Caring for your pecan trees in the fall

If you need to apply lime or zinc to pecan trees, fall is a good time to do so. Soil testing will provide detailed instructions on fertilizing and liming. Clean up and destroy pops, shucks, leaves and limbs to reduce pest problems.

Pest problems

If trees have lost leaves by Nov. 1 because of aphids, downy spot, pecan scab or other damage, expect to see a reduced pecan crop next year.

 

Featured image by Mike Donenfeld/Shutterstock.com

 

The Alabama Cooperative Extension System (Alabama A&M and Auburn Universities), is an equal opportunity employer and educator. Everyone is welcome!

Master Gardener Class Schedule for October!

 

 

 

 

 

 

 

 

 

Shelby County 2017 Regional Master Gardener Course 

 

October Schedule

 

10/4/17   Shelby County Extension Office: Woody Ornamentals & Invasive Plants    9:30am-3:00pm (Sallie Lee)

10/11/17   Shelby County Extension Office:  Home Lawns    9:30am-3:00pm (Dr. David Han)

10/18/17   Shelby County Extension Office:  Pruning    9:30am-12:00n (Bethany O’Rear)

The World of Roses    1:00pm-2:00pm (Paul Saeger)

Honey Bees    2:00pm-3:00pm (Don Driggers)

Shelby County Extension OfficeGraduation    TBD   (SCMGA)

 

For more information call:

Shelby County Extension Office #205-669-6763 

Nelson D. Wynn, Regional Agent, wynnnel@aces.edu /205-438-3725

The Alabama Cooperative Extension System (Alabama A&M and Auburn Universities), is an equal opportunity employer and educator. Everyone is welcome!

Garden Talk: Allergies gone wild –what’s blowin’ in the wind? By Sallie Lee

Young woman sneezing into tissue.

 

 

 

 

 

 

 

Question:  My allergies, which normally give me a fit in spring and again to a lesser degree in the fall, seem to have started earlier this year and are driving me crazy!

What is with this allergy season?  I’m not imagining miserable itching watery eyes, runny nose, scratchy throat.  But for late August, this is weird! Is it that Goldenrod plant that seems to grow everywhere?  I’ve heard that’s the culprit in which case my weedeater is going to be wearing out every one of these plants that grow wild on my property.  Is there anything else I can do to get rid of the “guilty” plants?

Answer:  OK, for those who moved to Alabama during the last year or for those who have issues remembering, the word is Ragweed. Botanically known as Ambrosia spp, which sounds like a misnomer if ever there was one, this member of the Aster family becomes a topic of intense negativity about this time of year. Actually in most cases it’s a totally different  plant, Goldenrod (Solidago spp) that gets the bad rap and unfortunate eradication by misinformed homeowners and gardeners.

Why the disconnect and misdirected frustration?  Both Ragweed and Goldenrod bloom this time of year, from mid-August until “late fall.”  In addition to timing, they often grow in the same general conditions; full sun and average to slightly dry soil conditions.  The major difference between the two is that those pretty, yellow goldenrod flowers are insect pollinated while ragweed is wind pollinated.  That means to all allergy sufferers that while goldenrod pollen is heavy and sticky, just right for honeybee pollination, ragweed is wind pollinated. Considering that a single ragweed plant can produce 1 billion (yes, that many) grains of pollen per season, to paraphrase Bob Dylan, “the answer IS blowin’ in the wind.” Medical data indicates ragweed causes about 50% of all allergies blamed on pollen in North America.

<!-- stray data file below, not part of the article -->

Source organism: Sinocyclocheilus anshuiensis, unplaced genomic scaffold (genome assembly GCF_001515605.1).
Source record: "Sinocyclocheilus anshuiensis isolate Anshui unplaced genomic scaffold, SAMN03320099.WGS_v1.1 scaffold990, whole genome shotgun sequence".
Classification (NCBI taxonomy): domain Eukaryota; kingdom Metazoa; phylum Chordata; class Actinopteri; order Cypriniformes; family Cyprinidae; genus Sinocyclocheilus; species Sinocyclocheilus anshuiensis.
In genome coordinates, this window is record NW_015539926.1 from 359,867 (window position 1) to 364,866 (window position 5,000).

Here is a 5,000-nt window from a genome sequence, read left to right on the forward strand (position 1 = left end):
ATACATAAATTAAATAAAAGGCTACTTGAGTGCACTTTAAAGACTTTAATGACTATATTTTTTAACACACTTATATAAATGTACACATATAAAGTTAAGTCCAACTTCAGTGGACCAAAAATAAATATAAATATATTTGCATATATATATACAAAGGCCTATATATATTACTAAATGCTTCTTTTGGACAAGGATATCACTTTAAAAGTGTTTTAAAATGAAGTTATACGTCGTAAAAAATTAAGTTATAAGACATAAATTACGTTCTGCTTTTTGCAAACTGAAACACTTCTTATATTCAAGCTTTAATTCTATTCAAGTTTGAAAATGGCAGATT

This year has produced abundant flowers due in part to sufficient rainfall through most of our spring and summer.  Healthy plants produce more flowers, a boon in most gardens. But with ragweed, more flowers equal more pollen and so on, the “benefits” of which we’re currently reaping.

Other than waging war on stands of ragweed (see photos), we can take action to ameliorate ragweed’s impact on our health. Pollen counts are usually highest in the morning until about 10:00 am, so limiting outside activities during those hours can help. Conditions for enjoying the outdoors will be best right after a heavy rainfall. If you must be outdoors during heavy pollen outbursts, a facemask will help reduce exposure to pollen.

Goldenrod is a more noticeable plant so we tend to blame what is readily visible.  Goldenrod’s yellow flowers hold a nectar source that is attractive to bees including the “honey” kind and butterflies, often considered the last strong nectar source of the season for them.

Goldenrod has a fascinating history involving Thomas Edison, Henry Ford, and George Washington Carver, but that’s an article for another time.

If you’re not sure which one is growing in your yard, and it could be both, contact your county Extension office for help in determining whether or not you need to take action.

 

Garden Talk is written by Sallie Lee of the Alabama Cooperative Extension System (ACES). She is housed at the C. Beaty Hanna Horticultural and Environmental Center, which is based at the Birmingham Botanical Gardens. This column includes research based information from land-grant universities around the country, including Alabama A&M and Auburn Universities. Email questions to Sallie at leesall@auburn.edu or call 205-879-6964 x11.  The Alabama Cooperative Extension System (Alabama A&M University and Auburn University), is an equal opportunity educator and employer.  Everyone is welcome!

 

Garden Talk: Stinging Caterpillars By Kerry Stober

 

 

 

 

 

 

 

 

 

 

 

 

 

Question: Which caterpillars can sting me?